But we could further reduce the impact if we through-routed routes. Not to mention that through-routing them would reduce the need for some bus routes, and for "L" or subway expansion. It would also make shorter headways during off hours easier and more cost-efficient. It would be really nice to have metra through-routed, because it would better integrate it with the rest of the system and make it easier for people from all over the region to commute to all over downtown. If you live in Evanston right now, and work in Streeterville, 90% of the people are going to drive. If they could take Metra to Watertower, I bet a lot more would ride. That was a big part of the report - reducing vehicle traffic into the central core, even before the vast majority of people owned a car. The author recognized that for people who didn't work near a terminal, they were more likely to drive. By through-routing, you increased the 1-seat options for people, with additional downtown "Metra" stations opening up non-driving options for people living outside of the central city.

That need still exists - in fact, it exists more today than it did then. Evanston to Streeterville, Oak Park to Roosevelt and Canal, Beverly to River North, Arlington Heights to Chinatown. All these would be useful and add tremendous value to Metra, and probably more than justify increased off-hours service. Hopefully even increase rush-hour frequencies.

Also, one of the objections in the report was that to get from the station entrance to the tracks for most of the stations took the better part of 1,000 feet of walking that was unavoidable. Better-integrated through-stations would probably decrease this, further increasing the attractiveness of Metra for commuting.

Rilestone75 Dec 29, 2008 10:28 PM

Quote:

Originally Posted by ChicagoChicago (Post 3993081)
Oh please...don't even pretend to say that urine and loud noises are any more frequent on trains than they are on the street. I suppose he refuses to walk on the sidewalk for fear of smelling a sewer vent too.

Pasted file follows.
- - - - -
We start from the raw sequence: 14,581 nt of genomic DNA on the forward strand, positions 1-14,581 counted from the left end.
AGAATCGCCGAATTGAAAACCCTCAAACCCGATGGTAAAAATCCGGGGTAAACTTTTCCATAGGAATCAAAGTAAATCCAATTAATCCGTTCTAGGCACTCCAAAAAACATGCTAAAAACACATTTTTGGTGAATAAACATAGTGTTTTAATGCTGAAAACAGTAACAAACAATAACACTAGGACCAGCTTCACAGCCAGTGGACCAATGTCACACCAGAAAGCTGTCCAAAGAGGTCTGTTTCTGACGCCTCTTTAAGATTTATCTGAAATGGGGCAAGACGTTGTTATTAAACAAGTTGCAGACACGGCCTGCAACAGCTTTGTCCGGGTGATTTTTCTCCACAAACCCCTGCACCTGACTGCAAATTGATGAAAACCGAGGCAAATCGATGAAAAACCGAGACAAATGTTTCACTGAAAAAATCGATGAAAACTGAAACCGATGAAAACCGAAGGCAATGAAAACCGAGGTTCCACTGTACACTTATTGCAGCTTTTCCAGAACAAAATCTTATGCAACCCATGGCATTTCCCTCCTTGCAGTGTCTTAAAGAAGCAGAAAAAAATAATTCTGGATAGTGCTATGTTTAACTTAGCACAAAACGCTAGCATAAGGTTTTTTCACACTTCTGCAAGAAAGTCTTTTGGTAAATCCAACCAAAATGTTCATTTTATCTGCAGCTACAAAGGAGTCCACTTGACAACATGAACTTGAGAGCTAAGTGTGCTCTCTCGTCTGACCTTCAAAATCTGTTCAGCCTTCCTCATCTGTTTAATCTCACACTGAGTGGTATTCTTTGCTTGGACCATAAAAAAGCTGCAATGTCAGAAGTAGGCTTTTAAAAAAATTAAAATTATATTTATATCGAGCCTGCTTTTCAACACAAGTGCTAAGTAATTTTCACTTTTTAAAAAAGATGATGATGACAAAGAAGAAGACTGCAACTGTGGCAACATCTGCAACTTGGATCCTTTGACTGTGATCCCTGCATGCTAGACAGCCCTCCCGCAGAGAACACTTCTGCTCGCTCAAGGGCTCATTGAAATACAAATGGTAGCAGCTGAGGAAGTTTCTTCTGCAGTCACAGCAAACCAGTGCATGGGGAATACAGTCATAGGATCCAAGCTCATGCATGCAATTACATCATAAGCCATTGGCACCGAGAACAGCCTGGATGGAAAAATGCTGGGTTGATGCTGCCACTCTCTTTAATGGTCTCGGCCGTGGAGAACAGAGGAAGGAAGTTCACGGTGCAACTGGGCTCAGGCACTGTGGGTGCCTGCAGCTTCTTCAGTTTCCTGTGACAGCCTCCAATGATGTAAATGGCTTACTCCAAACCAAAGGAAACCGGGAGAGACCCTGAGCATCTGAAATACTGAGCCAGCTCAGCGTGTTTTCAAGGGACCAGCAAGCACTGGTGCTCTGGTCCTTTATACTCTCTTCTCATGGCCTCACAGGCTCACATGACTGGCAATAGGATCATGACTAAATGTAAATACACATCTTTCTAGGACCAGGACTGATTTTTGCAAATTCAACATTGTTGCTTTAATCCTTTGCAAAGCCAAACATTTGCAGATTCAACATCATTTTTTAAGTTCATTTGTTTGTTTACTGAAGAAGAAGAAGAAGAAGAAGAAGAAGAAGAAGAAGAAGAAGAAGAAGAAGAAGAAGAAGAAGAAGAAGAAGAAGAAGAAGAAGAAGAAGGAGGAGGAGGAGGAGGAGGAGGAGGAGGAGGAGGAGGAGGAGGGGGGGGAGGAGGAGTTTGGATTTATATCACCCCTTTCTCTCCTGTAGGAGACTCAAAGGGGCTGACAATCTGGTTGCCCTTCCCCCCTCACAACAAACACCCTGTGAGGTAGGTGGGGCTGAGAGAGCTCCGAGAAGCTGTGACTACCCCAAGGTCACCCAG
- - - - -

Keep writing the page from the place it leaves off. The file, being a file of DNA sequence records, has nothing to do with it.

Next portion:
There is no question that mass transit could be better. For that to occur though, there must be funding for it.

First of all if you have read any of my previous posts, you'll realize that I don't drive and that I do in fact take the train almost every day. Second, you might think my points are weak, that is fine, but they are just illistrations of what some people consider unacceptable issues. Again, my point is that before the gov. starts penalizing drivers, they need to have a world class public transit system. Chicago does not.

the urban politician Dec 30, 2008 2:39 AM

Quote:

Originally Posted by Mr Downtown (Post 3996134)
What makes you think that? Is there something about that in the book that I've forgotten?

^ I don't know about terminals, but just the other day I was reading that rail lines laid out in the middle of dense urban cities in the late 19th/early 20th century were seen as a barrier and separated once unified neighborhoods into "desirable" and "poorer" ones.

Sounds exactly like the expressway story half a century later..

Mr Downtown Dec 30, 2008 5:06 AM

In fact, it's the same story. Many urban expressways ran alongside rail lines, reinforcing separations that already existed. This is particularly notable in Chicago, where only the Edens and part of the Eisenhower didn't follow that pattern.

ardecila Dec 30, 2008 8:04 AM

Quote:

Originally Posted by Mr Downtown (Post 3996134)
What makes you think that? Is there something about that in the book that I've forgotten?

The report specifically cites the elevated platforms of Northwestern Station (now Ogilvie) and LaSalle Street Station as being nasty, unpleasant spaces to pass beneath, discouraging any sort of through traffic and confining the density of the Loop.

In history, there has generally been a backlash by the upper-crust against the aesthetics of works of infrastructure, and only later do they come to be regarded as beautiful. The Romans considered their own aqueducts to be ugly, functional design. People of the early 1900s considered their rail overpasses, transit lines, factories and warehouses to also be ugly and merely functional. Today, we revere these things where they have been well-preserved. The next generation, or the one after that, will come to appreciate the aesthetics of stack interchanges and LA's concrete riverbeds.

arenn Dec 30, 2008 2:08 PM

I already love stack interchanges!

What book are you referring to, by the way?

Mr Downtown Dec 31, 2008 4:51 AM

The book referred to is Hooker, George Ellsworth.
Through Routes for Chicago's Steam Railroads.
City Club of Chicago, 1914

I'm also a fan of stack interchanges, at least as done in California and, to some degree, Texas. Do you know the book LA Freeway: An Appreciative Essay, by David Brodsly?

California's climate allows soaring box girders, but most of the interchanges in the Chicago area are really lame. For the 355/88 interchange, the Tollway Authority managed to combine the worst features of box girder and segmented construction, and then hung ugly drainpipes on it to make it even worse.